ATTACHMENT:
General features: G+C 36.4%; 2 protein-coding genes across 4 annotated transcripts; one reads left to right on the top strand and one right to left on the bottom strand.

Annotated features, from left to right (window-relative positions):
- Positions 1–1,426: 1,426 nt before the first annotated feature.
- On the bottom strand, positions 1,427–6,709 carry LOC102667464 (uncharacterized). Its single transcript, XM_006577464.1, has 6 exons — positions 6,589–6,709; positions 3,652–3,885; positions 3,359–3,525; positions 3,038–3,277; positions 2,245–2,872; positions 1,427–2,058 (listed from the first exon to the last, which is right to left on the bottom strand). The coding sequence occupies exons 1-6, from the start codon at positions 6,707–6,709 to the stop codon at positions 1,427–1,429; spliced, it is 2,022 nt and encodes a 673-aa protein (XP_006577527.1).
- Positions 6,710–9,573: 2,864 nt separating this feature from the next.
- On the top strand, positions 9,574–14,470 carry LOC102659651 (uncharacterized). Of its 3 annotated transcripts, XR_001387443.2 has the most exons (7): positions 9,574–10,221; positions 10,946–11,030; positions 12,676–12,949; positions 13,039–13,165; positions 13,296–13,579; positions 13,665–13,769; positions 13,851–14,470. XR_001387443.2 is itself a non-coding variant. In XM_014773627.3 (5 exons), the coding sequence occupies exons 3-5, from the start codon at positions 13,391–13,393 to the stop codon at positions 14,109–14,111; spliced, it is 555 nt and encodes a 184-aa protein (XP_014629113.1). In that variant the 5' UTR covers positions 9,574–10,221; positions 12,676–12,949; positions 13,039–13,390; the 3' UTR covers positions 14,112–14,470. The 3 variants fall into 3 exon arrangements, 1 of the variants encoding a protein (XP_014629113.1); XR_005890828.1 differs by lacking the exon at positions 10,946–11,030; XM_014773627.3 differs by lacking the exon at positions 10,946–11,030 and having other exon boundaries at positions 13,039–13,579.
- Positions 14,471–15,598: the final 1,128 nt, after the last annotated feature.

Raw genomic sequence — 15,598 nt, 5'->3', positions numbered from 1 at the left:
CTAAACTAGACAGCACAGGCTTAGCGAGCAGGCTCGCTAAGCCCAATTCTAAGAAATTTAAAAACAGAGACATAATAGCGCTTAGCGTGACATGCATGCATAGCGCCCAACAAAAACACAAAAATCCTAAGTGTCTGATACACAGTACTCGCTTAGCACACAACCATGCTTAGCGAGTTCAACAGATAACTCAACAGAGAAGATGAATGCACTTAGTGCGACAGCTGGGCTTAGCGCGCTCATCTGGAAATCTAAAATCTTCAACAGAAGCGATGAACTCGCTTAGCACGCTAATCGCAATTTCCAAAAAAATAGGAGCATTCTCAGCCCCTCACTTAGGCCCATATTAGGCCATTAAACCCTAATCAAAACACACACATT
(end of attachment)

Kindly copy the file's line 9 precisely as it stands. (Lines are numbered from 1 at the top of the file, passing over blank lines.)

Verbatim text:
CTAAACTAGACAGCACAGGCTTAGCGAGCAGGCTCGCTAAGCCCAATTCTAAGAAATTTAAAAACAGAGACATAATAGCGCTTAGCGTGACATGCATGCATAGCGCCCAACAAAAACACAAAAATCCTAAGTGTCTGATACACAGTACTCGCTTAGCACACAACCATGCTTAGCGAGTTCAACAGATAACTCAACAGAGAAGATGAATGCACTTAGTGCGACAGCTGGGCTTAGCGCGCTCATCTGGAAATCTAAAATCTTCAACAGAAGCGATGAACTCGCTTAGCACGCTAATCGCAATTTCCAAAAAAATAGGAGCATTCTCAGCCCCTCACTTAGGCCCATATTAGGCCATTAAACCCTAATCAAAACACACACATT